Much is known concerning reverse mathematics for real analysis and the topology of complete separable metric spaces. Some of the inspiration for this comes from recursive analysis  and Bishop-style constructivism . We shall not discuss those connections here, but see my book  for more information.
In Giusto/Simpson  we presented a rather thorough reverse mathematics discussion of various notions of closed set, and of various forms of the Tietze extension theorem for real-valued continuous functions on closed sets, in compact metric spaces. The purpose of this section is to call attention to one open problem left over from that paper.
Let X be a compact metric space. For concreteness we may take X=[0,1], the unit interval. In we define to be closed if it is the complement of a sequence of open balls; separably closed if it is the closure of a sequence of points; located if the distance function d(x,K) exists as a continuous real-valued function on X; weakly located if the predicate d(x,K)>r is (allowing parameters, of course). C(X) denotes the separable Banach space of continuous real-valued functions on X which have a modulus of uniform continuity. The strong Tietze theorem for K is the statement that every extends to some . See  for details.
Known results from  are:
It is known from  that (3) and (4) are provable in and not provable in . There is a partial reversal: (3) or (4) implies the DNR axiom over . We shall outline the proof of this below. But first we discuss the DNR axiom.
The DNR axiom says: For every there exists which is diagonally nonrecursive relative to A, i.e., for all . Here is the set of natural numbers. It would be possible to restate the DNR axiom in a combinatorial way, not involving recursion theory, but we shall not do so here.
The DNR axiom is known to be weaker than ( weak König's lemma). Indeed, the DNR axiom is provable in the strictly weaker system ( weak weak König's lemma) which arises in connection with reverse mathematics for measure theory. (See [32, §X.1], , .) Because of Kumabe's result , it seems likely that the DNR axiom is strictly weaker than .
Recursion theorists can understand these variants of weak König's lemma in terms of separating sets, recursively bounded classes, etc. Thus there is a close connection with Jockusch's talk at this conference. In descending order we have:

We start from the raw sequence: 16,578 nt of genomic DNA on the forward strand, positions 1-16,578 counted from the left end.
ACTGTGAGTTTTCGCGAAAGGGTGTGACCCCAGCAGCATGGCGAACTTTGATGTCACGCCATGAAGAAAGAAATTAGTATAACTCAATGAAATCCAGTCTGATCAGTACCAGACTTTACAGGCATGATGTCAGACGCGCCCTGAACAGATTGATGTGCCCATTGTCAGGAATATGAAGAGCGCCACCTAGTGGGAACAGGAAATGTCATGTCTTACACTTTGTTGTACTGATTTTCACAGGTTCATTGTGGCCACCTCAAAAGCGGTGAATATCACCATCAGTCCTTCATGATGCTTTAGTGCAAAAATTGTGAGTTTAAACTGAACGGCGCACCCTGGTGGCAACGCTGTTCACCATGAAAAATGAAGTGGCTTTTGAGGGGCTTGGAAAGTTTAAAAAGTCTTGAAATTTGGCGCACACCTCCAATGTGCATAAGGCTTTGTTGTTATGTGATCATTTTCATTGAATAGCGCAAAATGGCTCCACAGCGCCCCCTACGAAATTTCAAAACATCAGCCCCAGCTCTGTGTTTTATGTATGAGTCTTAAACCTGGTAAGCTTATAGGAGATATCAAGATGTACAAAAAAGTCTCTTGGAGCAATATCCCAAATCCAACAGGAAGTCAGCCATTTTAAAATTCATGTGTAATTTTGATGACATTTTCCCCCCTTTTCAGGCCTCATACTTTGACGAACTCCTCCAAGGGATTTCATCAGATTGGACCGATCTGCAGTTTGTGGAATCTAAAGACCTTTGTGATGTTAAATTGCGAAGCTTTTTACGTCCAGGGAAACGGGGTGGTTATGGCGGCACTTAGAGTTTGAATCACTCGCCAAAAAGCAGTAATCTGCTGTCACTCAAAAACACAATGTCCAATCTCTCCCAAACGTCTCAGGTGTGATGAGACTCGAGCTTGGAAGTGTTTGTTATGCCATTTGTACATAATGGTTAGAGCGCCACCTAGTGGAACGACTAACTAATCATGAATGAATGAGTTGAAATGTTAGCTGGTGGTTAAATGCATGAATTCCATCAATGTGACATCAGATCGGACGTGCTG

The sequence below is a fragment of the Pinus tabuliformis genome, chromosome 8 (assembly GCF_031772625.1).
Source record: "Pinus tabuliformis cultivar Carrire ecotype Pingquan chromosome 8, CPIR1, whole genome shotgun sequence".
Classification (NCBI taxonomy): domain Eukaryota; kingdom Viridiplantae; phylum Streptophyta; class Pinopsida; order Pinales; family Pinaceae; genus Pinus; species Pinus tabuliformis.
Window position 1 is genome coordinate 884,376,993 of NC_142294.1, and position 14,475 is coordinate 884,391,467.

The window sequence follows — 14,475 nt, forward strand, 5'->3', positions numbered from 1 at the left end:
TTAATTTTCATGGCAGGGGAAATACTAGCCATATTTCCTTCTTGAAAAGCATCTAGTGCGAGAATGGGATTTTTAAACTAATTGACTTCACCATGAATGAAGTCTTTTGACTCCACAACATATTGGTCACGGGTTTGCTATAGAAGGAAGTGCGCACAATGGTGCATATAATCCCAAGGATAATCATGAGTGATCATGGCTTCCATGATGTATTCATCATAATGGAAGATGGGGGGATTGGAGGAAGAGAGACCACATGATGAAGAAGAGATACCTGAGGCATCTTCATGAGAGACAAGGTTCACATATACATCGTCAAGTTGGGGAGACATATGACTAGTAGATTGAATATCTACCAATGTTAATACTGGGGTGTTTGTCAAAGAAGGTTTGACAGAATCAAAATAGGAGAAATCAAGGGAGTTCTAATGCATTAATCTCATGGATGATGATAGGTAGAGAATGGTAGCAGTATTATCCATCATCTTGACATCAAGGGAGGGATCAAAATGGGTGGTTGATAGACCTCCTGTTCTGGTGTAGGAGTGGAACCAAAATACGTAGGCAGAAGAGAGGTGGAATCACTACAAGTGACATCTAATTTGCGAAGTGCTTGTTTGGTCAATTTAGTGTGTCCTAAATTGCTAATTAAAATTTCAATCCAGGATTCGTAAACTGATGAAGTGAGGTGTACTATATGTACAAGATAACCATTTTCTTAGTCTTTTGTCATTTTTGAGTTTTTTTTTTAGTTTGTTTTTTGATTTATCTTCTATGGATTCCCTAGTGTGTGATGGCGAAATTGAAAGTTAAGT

We shall now end this section with an outline of the proof that the strong Tietze theorem for closed, separably closed subsets of [0,1]implies the DNR axiom.
We may as well assume that weak König's lemma fails. For each nlet In be the closed interval [1/22n+1,1/22n]. Since weak König's lemma fails, the Heine/Borel covering lemma fails, so let (ank,bnk), , be a covering of In by open intervals with no finite subcovering. We may assume that these coverings are disjoint from one other.
is defined, let sn be the least s such that
is defined, and put
Define a real-valued continuous function on K, as follows. First let pi(x), , be a fixed, one-to-one, recursive enumeration of , the ring of polynomials with rational coefficients in one indeterminate, x. Using this, define and, for and , if for some , otherwise. It can be shown that .
By the strong Tietze theorem for K, let be an extension of from K to all of [0,1]. By Weierstrass polynomial approximation in , let pin(x), , be a sequence of polynomials such that for all n. It is not difficult to show that the function given by f(n)=in is DNR.
By relativizing the above to an arbitrary , we get a function that is DNR relative to A. This completes the proof.
Note: Recursion theorists may want to view the above as a standard diagonal construction leading to a recursive counterexample to (4). However, from the viewpoint of reverse mathematics, there seems to be something unusual going on here. Usually, a recursive counterexample leads to a reversal to or , but in this instance all we seem to get is a reversal to the DNR axiom.